Tony Newman at (646)335-5384 or Ethan Nadelmann at (646)335-2240
President Felipe Calderon on Thursday proposed decriminalizing small amounts of some drugs, including cocaine and marijuana. The legislation would offer treatment instead of incarceration for people who are struggling with drug addiction. A recent survey found that the number of Mexicans addicted to drugs doubled in the past six years to more than 300,000.
President Calderon has made a crackdown on Mexico’s drug cartels a cornerstone of his administration since taking office. He has sent 30,000 troops around the country to try to stop the violence. But armed attacks and executions have only increased with more than 3,000 people dying from violence related to drug prohibition this year alone.
The United States is already criticizing the new proposal. One official who did not want to be identified said they oppose the policy because it “rewards the drug traffickers and doesn’t make children’s lives safer.” Mexico’s Congress passed a similar decriminalization bill in 2006, but the bill was eventually dropped because of U.S. opposition and pressure.
Statement from Ethan Nadelmann, executive director of the Drug Policy Alliance (see description below).
“President Calderon’s proposal to decriminalize personal possession of illicit drugs is consistent with the broader trend throughout Western Europe, Canada and other parts of Latin America to stop treating drug use and possession as a criminal problem. But it contrasts sharply with the United States, where arrests for marijuana possession hit a record high last year — roughly 800,000 annually — and now represent nearly half of all drug arrests nationwide.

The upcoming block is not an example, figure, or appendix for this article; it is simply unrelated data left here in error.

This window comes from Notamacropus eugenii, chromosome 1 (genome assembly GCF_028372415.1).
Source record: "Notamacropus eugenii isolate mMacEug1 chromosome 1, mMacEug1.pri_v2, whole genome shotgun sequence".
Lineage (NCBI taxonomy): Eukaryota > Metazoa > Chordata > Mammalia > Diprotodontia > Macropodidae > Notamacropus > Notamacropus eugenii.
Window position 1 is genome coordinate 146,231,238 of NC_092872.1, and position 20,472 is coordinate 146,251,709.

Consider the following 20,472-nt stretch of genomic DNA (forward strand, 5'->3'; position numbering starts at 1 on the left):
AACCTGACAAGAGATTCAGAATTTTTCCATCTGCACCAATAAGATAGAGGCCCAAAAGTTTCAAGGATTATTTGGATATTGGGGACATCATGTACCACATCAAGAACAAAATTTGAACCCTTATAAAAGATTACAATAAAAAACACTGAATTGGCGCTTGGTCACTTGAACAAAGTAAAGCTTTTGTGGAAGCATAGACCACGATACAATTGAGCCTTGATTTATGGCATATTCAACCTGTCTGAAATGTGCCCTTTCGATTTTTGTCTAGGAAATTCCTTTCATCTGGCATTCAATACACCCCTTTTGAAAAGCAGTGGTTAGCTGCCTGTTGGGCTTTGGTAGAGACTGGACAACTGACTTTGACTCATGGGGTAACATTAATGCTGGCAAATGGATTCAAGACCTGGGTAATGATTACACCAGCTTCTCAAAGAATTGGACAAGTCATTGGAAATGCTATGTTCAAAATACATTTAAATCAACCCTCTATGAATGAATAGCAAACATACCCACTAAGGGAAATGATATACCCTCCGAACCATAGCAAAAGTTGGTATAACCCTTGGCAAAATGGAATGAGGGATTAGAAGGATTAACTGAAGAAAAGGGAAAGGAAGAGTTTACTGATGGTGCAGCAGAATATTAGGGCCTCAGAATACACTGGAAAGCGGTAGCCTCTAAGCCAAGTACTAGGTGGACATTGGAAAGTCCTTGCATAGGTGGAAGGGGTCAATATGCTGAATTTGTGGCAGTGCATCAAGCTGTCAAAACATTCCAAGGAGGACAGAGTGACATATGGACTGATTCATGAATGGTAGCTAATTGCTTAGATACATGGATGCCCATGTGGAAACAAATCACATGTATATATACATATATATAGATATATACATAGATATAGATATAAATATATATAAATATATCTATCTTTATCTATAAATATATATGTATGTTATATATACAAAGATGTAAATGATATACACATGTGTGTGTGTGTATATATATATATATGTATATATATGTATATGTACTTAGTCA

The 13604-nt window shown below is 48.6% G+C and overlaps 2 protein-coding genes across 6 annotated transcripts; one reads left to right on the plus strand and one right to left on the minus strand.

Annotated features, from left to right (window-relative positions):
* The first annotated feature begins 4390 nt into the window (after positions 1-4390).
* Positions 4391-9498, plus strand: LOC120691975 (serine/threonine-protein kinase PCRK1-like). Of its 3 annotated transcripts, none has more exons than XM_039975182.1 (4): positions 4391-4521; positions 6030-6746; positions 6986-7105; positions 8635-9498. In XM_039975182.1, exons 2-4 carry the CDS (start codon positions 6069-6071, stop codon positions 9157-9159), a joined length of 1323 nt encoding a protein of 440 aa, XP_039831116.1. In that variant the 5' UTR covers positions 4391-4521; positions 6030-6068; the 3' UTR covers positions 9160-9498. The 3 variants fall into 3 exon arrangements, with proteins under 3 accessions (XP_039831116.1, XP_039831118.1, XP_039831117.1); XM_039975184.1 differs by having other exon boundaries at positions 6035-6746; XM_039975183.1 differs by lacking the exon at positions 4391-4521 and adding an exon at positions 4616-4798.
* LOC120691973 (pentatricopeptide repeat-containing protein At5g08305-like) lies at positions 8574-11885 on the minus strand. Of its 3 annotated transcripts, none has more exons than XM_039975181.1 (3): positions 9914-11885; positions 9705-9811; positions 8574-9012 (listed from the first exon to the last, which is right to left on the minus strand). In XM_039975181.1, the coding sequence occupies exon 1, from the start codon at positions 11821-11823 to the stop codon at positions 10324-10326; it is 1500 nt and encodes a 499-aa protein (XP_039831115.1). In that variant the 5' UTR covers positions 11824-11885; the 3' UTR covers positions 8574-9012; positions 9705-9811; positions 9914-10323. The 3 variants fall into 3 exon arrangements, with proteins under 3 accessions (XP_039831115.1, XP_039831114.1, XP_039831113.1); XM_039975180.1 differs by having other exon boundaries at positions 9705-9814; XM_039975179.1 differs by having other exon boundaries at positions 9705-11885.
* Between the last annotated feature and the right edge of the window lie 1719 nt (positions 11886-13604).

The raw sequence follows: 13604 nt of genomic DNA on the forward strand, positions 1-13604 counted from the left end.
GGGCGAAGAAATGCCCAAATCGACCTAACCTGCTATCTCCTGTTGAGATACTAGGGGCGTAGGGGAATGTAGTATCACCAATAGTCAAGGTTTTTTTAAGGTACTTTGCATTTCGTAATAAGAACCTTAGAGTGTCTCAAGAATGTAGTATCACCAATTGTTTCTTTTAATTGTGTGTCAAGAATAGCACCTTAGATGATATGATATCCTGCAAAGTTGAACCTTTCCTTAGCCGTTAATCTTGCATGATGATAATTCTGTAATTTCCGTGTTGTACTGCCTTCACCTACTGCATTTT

“Mexico is trying to make the right choices on law enforcement priorities; it’s time for the United States to do the same,” said Ethan Nadelmann, executive director of the Drug Policy Alliance.
“The White House Drug Czar John P. Walters should think twice before criticizing a foreign government for its drug policy, much less holding the United States out as a model. Looking to the United States as a role model for drug control is like looking to apartheid South Africa for how to deal with race. This country leads the world in per-capita incarceration rates, with less than five percent of the world’s population but almost 25 percent of the world’s prisoners. About 500,000 people are in U.S. prisons and jails today simply for violating a drug law; that’s almost 10 times the total in 1980,” said Nadelmann.